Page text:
Before use, the glass cups were washed and rinsed as mentioned above. None of the nine phthalate metabolites were detected in the pre-sampling glass cups. After one-spot urine samples were collected from the eleven healthy females in these clean glass cups, the cups were immediately covered with aluminum foil and transferred to the laboratory. Before analysis, each urine sample was halved with one half kept in the glass cup and the other half poured into a PP tube to simulate the same collection process used to collect urine samples from our study subjects. Urine samples contained by glass cups and PP tubes were simultaneously analyzed for the nine phthalate metabolites.17 We found that the median levels of studied urinary metabolites in the glass cups were not significantly different from those in PP tubes (All p values > 0.05, Wilcoxon signed rank test) (S2 Fig).
Mean ± standard deviation (SD) or number (frequency) was tabulated to describe demographic characteristics, urinary metabolites, and serum thyroid profiles when appropriate.
Spearman correlation coefficients were first used to assess the correlation between eight urinary metabolites and serum thyroid profiles in pregnant women and their cord blood. When the p-value of any one urinary phthalate metabolite and any one thyroid hormone in cord blood reached < 0.05, its relationship was further examined in the multiple linear regressions to adjust for other significant phthalate metabolites also. Finally, in the full model, we included all the covariates, including age, gender, body mass index before the pregnancy (pre-BMI), weight gain during pregnancy, parity, education level, cigarette smoking, and alcohol drinking, as well as other phthalate metabolites, to test the robustness of the significant relationship between that particular phthalate metabolite and that particular thyroid index found in the significant crude analyses. The outcome variables of TSH, T4, FT4, and T3 in cord blood were log-transformed to normal distribution before the multivariate analyses.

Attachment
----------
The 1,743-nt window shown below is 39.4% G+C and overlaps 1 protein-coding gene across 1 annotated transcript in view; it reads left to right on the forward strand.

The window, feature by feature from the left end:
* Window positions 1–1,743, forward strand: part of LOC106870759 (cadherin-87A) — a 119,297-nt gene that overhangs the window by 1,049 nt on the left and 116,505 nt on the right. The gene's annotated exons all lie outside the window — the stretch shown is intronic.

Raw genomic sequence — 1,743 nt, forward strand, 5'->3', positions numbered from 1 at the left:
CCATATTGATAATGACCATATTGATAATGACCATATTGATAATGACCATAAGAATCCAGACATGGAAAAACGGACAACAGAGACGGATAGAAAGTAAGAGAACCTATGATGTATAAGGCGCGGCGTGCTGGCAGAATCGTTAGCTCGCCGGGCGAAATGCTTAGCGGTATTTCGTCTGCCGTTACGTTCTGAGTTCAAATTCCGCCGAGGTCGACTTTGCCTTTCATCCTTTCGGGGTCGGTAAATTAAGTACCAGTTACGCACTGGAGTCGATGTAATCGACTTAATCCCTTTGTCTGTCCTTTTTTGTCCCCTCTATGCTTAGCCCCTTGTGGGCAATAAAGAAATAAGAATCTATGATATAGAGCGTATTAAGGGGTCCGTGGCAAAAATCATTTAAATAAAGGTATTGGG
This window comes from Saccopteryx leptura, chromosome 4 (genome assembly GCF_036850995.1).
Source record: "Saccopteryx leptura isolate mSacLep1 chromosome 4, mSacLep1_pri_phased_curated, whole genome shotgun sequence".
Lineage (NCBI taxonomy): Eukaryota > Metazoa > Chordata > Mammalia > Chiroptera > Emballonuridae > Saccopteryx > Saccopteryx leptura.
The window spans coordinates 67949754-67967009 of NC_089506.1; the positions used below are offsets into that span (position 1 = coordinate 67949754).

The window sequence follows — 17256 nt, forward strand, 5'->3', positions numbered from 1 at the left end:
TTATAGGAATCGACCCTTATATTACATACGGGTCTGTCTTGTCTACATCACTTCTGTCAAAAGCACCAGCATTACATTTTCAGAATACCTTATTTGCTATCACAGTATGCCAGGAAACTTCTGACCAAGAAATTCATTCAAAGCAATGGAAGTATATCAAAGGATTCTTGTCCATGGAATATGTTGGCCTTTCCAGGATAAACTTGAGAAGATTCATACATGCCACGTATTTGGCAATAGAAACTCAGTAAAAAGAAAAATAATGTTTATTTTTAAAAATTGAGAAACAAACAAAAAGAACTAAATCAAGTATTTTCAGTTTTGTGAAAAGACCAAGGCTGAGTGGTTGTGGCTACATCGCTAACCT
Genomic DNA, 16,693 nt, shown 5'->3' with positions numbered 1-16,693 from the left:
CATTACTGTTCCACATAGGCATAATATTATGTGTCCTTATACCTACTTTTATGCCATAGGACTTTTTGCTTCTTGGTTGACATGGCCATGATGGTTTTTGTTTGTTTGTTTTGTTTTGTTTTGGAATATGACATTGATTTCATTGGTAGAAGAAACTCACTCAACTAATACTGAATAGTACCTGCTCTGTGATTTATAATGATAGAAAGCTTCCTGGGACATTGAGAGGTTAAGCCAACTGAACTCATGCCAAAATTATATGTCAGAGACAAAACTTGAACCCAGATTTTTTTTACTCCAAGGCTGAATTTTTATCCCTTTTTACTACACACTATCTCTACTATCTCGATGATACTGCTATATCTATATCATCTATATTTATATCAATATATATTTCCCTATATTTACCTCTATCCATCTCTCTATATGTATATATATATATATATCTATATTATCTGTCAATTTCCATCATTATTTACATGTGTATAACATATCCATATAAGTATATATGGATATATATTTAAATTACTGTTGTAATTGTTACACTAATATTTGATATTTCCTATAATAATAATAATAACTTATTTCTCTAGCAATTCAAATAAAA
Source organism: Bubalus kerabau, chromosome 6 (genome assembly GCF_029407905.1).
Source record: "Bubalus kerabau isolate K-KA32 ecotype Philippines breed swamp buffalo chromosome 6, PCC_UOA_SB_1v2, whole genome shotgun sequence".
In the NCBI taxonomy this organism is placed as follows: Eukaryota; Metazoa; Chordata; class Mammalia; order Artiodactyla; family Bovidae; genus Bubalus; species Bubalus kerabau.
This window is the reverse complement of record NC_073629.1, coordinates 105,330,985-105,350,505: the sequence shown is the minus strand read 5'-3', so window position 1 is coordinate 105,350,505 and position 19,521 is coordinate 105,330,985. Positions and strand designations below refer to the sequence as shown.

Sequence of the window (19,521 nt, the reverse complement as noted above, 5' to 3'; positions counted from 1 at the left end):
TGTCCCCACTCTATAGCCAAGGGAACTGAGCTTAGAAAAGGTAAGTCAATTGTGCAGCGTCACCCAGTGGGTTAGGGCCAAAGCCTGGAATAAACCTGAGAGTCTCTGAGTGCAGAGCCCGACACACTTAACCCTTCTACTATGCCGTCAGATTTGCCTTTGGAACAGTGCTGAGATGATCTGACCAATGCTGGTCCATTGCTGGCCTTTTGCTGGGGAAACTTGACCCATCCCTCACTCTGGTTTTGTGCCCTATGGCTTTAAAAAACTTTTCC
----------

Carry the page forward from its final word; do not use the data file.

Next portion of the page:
Our prespecified research aim was to investigate whether the thyroid profile in cord blood was affected by phthalates exposure from the mother after considering serum thyroid profile in the mother and other covariates. Because the eight phthalate metabolites were studied, we used Bonferroni correction to express the two-sided significance at p < 0.006 (0.05/8). Data were analyzed using the SAS version 9.2 (SAS Institute Inc., Cary, NC).
Demographic characteristics of participants
One hundred and forty-eight pairs of mothers and their newborns (92 and 56 male and female newborns) were consecutively recruited from August 2009 to December 2010 (Table 1). Mean age (± SD) of the participant mothers was 29.45 (± 4.93) years with a range of 16–42 years. The average pre-BMI and weight gain during pregnancy were 22.01 ± 3.55 kg/m2 and 13.01 ± 4.80 kg respectively. More than half of the participant mothers were experiencing their first pregnancy and had education levels ≥ college. Less than 5% of them had smoking and drinking habits during pregnancy (Table 1).